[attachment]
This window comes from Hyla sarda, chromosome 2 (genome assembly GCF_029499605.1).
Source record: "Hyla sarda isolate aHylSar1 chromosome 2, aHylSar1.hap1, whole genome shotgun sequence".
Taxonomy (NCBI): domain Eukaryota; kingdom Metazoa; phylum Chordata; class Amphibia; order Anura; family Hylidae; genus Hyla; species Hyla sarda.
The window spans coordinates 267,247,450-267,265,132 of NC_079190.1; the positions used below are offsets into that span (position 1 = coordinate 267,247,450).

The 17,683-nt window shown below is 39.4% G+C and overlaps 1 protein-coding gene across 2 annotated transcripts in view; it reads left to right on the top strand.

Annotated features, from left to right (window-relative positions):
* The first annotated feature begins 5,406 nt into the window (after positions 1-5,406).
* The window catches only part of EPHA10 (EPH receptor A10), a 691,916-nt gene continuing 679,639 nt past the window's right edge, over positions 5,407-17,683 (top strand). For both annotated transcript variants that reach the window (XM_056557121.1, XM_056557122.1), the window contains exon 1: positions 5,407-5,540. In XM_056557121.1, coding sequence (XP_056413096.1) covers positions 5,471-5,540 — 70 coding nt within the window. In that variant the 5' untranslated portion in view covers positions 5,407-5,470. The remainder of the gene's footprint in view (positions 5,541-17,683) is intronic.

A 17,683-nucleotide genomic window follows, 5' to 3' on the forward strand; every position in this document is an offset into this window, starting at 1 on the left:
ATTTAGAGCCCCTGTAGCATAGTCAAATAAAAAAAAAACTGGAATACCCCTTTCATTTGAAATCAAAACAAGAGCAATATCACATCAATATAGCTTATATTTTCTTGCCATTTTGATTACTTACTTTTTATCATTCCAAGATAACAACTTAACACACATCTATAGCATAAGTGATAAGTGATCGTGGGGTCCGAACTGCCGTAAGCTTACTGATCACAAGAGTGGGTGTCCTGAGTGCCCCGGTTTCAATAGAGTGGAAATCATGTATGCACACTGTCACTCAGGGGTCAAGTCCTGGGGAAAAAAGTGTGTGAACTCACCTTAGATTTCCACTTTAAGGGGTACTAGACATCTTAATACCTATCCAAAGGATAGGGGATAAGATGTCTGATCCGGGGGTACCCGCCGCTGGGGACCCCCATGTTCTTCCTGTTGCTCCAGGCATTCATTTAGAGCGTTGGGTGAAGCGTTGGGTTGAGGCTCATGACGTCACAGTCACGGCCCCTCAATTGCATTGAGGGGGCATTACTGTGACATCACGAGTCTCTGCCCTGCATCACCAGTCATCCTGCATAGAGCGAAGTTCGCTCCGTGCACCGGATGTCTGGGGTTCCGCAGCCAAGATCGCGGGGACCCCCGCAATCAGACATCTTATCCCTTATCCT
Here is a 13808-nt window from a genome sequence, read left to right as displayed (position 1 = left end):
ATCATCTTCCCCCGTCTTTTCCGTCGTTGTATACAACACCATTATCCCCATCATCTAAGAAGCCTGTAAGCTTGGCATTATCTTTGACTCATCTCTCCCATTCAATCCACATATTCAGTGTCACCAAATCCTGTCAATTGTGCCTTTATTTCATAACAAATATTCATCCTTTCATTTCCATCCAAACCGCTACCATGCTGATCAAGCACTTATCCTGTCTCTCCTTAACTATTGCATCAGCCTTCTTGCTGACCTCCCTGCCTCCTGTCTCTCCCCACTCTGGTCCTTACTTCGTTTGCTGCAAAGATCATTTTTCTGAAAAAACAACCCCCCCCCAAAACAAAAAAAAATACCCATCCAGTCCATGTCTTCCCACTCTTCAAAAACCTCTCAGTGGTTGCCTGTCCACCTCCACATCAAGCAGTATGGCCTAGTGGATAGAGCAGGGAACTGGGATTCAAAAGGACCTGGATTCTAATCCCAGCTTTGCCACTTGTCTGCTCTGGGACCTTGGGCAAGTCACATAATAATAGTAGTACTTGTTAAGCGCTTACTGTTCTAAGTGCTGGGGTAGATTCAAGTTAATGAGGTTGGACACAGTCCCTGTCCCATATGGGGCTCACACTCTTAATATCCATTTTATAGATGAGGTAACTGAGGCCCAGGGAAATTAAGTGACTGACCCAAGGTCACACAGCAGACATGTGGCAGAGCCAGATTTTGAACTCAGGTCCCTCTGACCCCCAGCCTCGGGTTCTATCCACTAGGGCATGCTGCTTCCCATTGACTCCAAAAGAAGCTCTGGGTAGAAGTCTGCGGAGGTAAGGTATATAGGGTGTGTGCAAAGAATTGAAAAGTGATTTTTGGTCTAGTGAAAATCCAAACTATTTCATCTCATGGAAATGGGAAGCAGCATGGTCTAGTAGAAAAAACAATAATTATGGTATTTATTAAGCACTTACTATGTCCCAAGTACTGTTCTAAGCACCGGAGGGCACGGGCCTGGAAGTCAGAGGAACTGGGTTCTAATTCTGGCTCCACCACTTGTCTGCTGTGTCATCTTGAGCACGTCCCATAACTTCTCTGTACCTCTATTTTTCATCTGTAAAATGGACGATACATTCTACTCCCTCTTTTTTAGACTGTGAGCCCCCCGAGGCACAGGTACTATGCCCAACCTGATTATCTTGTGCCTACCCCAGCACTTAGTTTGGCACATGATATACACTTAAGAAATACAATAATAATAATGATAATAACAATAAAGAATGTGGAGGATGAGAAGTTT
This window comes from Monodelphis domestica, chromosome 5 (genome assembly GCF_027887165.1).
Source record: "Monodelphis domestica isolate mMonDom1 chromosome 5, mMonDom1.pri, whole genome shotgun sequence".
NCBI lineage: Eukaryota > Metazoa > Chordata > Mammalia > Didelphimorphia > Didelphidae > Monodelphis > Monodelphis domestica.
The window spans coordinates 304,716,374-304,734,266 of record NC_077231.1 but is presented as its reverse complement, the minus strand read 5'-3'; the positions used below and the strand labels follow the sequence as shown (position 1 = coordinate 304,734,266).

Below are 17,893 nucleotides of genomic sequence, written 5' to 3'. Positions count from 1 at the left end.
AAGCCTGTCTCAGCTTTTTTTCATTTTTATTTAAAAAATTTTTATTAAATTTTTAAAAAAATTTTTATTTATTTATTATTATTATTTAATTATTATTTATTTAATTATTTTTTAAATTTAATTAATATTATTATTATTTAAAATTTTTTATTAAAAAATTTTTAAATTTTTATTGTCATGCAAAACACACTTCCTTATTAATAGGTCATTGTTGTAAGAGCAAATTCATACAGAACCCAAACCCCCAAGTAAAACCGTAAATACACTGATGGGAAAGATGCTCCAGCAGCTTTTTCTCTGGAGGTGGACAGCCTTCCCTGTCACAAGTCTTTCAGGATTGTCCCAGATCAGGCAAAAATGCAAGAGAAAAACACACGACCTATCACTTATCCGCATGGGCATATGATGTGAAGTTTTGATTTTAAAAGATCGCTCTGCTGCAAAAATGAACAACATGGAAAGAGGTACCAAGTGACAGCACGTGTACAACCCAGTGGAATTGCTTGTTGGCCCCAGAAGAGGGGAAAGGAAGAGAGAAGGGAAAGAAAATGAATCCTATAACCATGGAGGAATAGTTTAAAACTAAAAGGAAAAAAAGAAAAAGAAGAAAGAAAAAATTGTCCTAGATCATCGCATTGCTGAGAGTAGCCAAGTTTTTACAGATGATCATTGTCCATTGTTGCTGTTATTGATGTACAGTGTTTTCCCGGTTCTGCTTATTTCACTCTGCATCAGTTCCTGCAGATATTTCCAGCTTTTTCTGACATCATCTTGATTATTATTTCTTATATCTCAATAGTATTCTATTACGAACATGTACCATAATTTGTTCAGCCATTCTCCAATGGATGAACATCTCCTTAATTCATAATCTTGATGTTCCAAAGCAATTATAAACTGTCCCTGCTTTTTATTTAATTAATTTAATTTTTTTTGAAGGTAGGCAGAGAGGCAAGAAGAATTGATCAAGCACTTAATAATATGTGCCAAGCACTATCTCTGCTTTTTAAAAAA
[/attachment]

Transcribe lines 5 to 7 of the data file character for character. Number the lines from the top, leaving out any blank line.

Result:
The 17,683-nt window shown below is 39.4% G+C and overlaps 1 protein-coding gene across 2 annotated transcripts in view; it reads left to right on the top strand.

Annotated features, from left to right (window-relative positions):
* The first annotated feature begins 5,406 nt into the window (after positions 1-5,406).